"STATE IMMOBILISED"

But it's a message the church doesn't like.

It says artificial contraception is immoral, and the bill will pave the way to legalising abortion. The bill does not legalise abortion though it seeks to improve care for women suffering from complications after an illegal abortion.

The church says people should use natural family planning.

It says poverty is a cause, not effect, of a high birth rate. Children are being born into homes without enough food to eat because of the government's failure to end corruption and provide jobs, the bishops say.

"It's our firm belief that contraceptives will never be the answer," said Father Melvin Castro, executive secretary of the Catholic Bishops Conference of the Philippines' Episcopal Commission on Family and Life.

"They are poor not because they have no access to contraceptives but because they have no work. Give them work and it will be the most effective birth spacing means for them."

Economists say the church's persistent opposition has been the most important factor influencing population policy.

"The state ... has been immobilised from effectively addressing the issue by the Catholic hierarchy's hardline position," a group of 30 economists from the University of the Philippines said in a recent paper.

But despite the arguments of the church and political opponents who decry using state funds to finance contraception, a poll last year showed about 70 percent of people support the bill. Its backers want it passed during the term of this congress, which ends in June.

Economists say if the Philippines is ever to take advantage of a "demographic dividend", when a large, young workforce is generating the savings and investment to give the economy a sustained boost, it will have to bring down the fertility rate.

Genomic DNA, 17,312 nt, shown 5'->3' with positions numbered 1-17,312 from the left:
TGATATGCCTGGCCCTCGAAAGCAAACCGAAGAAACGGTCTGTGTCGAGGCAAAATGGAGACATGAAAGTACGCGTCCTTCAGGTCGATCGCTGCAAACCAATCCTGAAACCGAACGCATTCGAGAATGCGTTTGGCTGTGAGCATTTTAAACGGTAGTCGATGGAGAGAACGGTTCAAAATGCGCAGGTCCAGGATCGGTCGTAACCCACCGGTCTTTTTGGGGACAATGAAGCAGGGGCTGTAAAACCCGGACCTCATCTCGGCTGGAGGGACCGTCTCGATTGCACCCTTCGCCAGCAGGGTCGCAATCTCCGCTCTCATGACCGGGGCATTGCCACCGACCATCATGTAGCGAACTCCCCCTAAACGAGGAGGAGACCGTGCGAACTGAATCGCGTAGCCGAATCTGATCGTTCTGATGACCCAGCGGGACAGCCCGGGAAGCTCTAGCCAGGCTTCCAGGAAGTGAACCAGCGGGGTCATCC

The median age in the Philippines is only 22.2 compared with 25 in Malaysia, India's 25.1 and Indonesia's 27.8.

Unlike aging countries such as Japan, where the elderly put a burden on the working population, in the Philippines it's the children who command the resources that could otherwise be diverted to savings and investment.

There are 58 dependents for every 100 working-age people in the Philippines, according to World Bank data, compared with 40 in Indonesia and 29 in Thailand.

"The demographic window will only open if fertility rates are going to go down in such a way that the young-age population will grow at a slower rate than the working-age population," said Arsenic Balisacan, socio-economic planning secretary.

Aquino might seem an unlikely champion of free contraception. His late mother, Corazon Aquino, rose to power at the head of a people power revolution, fostered by the church, that swept away old dictator Ferdinand Marco in 1986.

Marcos had made reining in population growth a priority beginning in the 1960s and enshrined family planning in a 1973 constitution. But Corazon Aquino, mindful of the church's help in the democracy movement, scrapped that clause when the charter was rewritten in 1987.

(Editing by Robert Birsel)